Read moreCouncil issues position on safe crude oil tanker transit and escort vessel operation in the Sound

Report identifies concerns with tanker escort tugs being built for service in Prince William Sound

The council has identified some areas of concern with the design of the new escort and general purpose tugs under construction by Edison Chouest Offshore for use in Prince William Sound. These concerns and recommendations result from a council-commissioned analysis of the tugs by Robert Allan Ltd., a naval architecture and marine engineering company.

Edison Chouest Offshore is taking over the marine services contract for Alyeska Pipeline Service Company in the summer of 2018. Crowley Maritime has held the contract since the creation of Alyeska’s Ship Escort/Response Vessel System after the Exxon Valdez oil spill. The services provided under this contract include escort tugs, general purpose tugs, oil recovery storage barges, and associated personnel, all of which are key oil spill prevention and response assets for the Valdez Marine Terminal and associated oil tankers operating in Prince William Sound. Robert Allan Ltd. was contracted by the council to review and evaluate drawings and other vessel design materials provided by Alyeska Pipeline Service Company. This review includes information that was provided to the council as of December 14, 2016.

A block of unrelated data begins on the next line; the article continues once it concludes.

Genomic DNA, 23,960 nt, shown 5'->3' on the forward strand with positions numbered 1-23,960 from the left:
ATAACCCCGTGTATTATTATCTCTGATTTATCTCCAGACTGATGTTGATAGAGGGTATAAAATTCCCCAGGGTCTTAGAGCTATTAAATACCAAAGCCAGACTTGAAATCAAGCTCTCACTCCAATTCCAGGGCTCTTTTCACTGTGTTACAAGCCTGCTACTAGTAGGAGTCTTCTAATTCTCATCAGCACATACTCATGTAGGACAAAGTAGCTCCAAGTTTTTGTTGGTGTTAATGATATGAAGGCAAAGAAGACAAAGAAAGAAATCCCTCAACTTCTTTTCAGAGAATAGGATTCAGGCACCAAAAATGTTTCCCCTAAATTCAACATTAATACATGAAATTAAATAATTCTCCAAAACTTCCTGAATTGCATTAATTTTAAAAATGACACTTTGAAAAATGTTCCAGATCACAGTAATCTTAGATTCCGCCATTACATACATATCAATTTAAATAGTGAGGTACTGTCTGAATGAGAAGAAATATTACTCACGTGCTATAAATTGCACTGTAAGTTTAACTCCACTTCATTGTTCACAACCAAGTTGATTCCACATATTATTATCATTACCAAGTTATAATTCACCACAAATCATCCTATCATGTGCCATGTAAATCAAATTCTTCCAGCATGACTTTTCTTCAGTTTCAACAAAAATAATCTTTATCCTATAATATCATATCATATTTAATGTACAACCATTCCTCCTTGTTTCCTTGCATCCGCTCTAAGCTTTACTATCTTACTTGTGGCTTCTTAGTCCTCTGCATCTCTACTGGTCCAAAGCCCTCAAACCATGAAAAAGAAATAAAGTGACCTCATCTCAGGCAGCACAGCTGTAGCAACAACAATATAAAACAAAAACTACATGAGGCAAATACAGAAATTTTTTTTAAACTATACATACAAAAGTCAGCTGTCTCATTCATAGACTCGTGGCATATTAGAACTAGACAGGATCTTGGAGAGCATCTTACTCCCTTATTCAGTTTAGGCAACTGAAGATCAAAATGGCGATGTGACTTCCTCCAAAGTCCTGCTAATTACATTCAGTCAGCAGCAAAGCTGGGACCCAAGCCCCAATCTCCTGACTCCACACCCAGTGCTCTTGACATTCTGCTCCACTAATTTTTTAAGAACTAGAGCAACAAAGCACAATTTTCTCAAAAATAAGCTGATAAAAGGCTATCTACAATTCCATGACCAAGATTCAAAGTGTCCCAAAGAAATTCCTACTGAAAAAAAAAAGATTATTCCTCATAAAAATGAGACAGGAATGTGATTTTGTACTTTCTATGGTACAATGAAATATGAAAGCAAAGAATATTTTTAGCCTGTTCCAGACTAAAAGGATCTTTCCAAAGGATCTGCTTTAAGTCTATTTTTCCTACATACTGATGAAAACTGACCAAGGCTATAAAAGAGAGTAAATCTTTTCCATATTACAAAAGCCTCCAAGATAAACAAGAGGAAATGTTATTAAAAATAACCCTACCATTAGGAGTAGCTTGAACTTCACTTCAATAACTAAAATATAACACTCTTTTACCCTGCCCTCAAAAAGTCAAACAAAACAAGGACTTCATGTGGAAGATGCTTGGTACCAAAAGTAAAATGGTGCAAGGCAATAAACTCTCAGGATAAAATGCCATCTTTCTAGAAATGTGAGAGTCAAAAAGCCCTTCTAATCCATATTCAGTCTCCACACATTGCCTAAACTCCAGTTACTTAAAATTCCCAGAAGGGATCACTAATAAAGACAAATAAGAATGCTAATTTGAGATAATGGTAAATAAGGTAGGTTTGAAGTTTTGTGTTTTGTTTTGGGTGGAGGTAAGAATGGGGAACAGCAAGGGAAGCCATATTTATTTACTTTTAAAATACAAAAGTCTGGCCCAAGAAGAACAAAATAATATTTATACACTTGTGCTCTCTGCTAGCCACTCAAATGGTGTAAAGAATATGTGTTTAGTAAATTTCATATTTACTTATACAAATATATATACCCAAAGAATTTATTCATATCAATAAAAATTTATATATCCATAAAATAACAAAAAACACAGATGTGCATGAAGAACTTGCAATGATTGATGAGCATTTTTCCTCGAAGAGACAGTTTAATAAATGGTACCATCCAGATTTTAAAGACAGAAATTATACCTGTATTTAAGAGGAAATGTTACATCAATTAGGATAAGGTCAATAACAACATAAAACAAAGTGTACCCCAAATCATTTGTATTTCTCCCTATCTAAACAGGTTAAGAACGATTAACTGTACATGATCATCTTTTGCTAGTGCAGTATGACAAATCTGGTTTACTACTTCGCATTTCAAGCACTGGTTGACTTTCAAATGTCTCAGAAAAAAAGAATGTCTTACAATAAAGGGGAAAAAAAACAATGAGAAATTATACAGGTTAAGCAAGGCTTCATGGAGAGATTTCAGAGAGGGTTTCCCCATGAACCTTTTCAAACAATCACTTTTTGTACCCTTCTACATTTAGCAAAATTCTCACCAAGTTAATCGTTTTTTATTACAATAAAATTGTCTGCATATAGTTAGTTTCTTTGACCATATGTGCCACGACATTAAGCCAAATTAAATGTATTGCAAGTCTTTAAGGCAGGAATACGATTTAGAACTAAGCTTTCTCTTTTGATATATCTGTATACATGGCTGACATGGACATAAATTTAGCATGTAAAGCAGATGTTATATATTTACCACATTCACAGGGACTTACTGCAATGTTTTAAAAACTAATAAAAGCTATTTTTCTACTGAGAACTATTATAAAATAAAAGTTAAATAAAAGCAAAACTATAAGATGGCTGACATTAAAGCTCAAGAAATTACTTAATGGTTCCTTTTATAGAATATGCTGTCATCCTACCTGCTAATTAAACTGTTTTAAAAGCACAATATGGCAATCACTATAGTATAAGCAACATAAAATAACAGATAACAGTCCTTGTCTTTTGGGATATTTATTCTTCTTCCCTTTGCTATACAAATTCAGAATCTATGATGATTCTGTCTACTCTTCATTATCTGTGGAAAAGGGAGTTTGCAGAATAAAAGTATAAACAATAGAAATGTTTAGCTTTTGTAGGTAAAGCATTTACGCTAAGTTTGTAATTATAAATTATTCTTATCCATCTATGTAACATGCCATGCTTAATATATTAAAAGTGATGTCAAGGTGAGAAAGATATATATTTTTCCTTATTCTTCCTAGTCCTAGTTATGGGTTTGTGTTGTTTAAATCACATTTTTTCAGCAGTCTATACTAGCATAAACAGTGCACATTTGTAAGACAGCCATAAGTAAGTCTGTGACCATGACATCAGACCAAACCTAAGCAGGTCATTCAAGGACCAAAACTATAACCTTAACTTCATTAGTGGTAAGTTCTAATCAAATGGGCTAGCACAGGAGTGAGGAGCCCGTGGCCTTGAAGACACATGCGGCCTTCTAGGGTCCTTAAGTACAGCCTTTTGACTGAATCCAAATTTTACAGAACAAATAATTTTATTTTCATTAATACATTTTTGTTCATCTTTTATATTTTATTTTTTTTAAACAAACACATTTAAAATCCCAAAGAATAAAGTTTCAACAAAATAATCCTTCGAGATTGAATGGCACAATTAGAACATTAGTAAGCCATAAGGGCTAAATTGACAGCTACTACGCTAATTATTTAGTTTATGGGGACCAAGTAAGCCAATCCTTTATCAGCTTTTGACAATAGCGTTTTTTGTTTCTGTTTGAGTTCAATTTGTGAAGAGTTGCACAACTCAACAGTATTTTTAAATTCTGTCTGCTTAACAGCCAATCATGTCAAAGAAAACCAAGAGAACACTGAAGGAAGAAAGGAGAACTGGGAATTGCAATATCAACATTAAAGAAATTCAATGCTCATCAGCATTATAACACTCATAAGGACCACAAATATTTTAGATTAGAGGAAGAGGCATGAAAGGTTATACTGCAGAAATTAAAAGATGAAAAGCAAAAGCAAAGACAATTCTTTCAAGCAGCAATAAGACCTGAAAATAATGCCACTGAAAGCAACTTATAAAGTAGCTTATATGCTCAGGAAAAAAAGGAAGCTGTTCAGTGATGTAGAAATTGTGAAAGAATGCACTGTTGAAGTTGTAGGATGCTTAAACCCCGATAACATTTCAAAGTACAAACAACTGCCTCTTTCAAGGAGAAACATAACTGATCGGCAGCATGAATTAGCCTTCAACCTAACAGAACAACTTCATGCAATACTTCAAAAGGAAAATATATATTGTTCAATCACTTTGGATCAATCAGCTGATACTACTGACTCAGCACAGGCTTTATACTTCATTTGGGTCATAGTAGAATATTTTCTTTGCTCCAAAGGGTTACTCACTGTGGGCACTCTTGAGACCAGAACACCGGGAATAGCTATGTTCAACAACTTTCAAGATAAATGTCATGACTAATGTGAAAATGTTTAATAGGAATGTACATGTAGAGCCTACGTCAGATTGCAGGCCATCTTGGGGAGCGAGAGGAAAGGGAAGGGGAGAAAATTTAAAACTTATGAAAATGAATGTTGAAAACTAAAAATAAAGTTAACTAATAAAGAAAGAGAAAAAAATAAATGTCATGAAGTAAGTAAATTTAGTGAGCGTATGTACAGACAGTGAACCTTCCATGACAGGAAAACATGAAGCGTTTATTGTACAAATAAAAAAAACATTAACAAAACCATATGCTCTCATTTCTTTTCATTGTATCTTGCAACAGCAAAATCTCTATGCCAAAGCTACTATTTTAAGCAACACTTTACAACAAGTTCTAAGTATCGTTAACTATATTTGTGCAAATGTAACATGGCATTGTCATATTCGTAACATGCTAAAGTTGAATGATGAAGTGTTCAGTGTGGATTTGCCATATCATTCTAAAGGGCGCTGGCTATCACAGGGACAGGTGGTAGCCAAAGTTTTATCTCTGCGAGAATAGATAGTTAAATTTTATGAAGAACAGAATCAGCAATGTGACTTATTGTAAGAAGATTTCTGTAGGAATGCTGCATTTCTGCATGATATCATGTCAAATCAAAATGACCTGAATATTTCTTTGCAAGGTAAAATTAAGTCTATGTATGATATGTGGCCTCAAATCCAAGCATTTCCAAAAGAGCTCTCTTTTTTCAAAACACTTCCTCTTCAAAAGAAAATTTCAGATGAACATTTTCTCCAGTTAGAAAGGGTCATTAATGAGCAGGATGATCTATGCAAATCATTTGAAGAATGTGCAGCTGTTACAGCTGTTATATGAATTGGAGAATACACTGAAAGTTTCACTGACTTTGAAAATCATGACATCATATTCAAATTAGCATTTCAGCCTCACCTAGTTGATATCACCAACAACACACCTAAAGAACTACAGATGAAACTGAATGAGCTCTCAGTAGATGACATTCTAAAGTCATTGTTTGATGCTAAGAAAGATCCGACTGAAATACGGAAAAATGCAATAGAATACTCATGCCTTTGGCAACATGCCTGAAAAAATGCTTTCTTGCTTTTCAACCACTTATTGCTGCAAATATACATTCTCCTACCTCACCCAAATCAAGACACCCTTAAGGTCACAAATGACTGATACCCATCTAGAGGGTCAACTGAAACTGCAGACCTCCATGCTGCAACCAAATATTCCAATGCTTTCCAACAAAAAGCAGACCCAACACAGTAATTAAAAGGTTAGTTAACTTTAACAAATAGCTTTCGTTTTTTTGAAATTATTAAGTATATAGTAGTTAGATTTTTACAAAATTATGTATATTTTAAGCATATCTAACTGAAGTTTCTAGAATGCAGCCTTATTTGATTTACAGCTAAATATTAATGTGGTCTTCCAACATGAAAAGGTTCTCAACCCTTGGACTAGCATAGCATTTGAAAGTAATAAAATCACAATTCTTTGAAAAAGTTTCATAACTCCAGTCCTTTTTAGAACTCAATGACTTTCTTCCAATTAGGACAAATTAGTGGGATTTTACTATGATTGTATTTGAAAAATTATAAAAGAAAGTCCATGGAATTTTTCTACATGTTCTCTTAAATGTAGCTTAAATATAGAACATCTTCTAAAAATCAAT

Read moreReport identifies concerns with tanker escort tugs being built for service in Prince William Sound

Vessel construction, planning underway for Crowley to Edison Chouest transition

Council conducting independent review of vessel designs

This Alyeska chart compares some of the capabilities and specifications of the new vessels to the current fleet. The council is independently analyzing the vessels’ design specifications. Image courtesy of Alyeska.
This Alyeska chart compares some of the capabilities and specifications of the new vessels to the current fleet. The council is independently analyzing the vessels’ design specifications. Image courtesy of Alyeska. (CLICK PHOTO FOR LARGER IMAGE.)

By July of 2018, Edison Chouest Offshore, or ECO, of Louisiana will be the marine services contractor for oil tankers and the terminal in Prince William Sound. Until then, Alyeska and ECO will be working with Crowley Maritime, the contractor who currently provides those services, on a smooth transition between the two contractors. These services include escort tugs, general purpose tugs, oil recovery storage barges and associated personnel, all of which are key oil spill prevention and response assets for Prince William Sound. For instance, two state-of-the-art escort tugs accompany every laden tanker that leaves Port Valdez. One tug is tethered through the confined waterway called the Valdez Narrows, and one tug stands by at Hinchinbrook Entrance until the tanker is 17 miles into the Gulf of Alaska. The primary responsibility of these escort tugs is to rescue or “save” a tanker that may experience problems and prevent oil from spilling, and initiate response efforts should these prevention measures fail.

Read moreVessel construction, planning underway for Crowley to Edison Chouest transition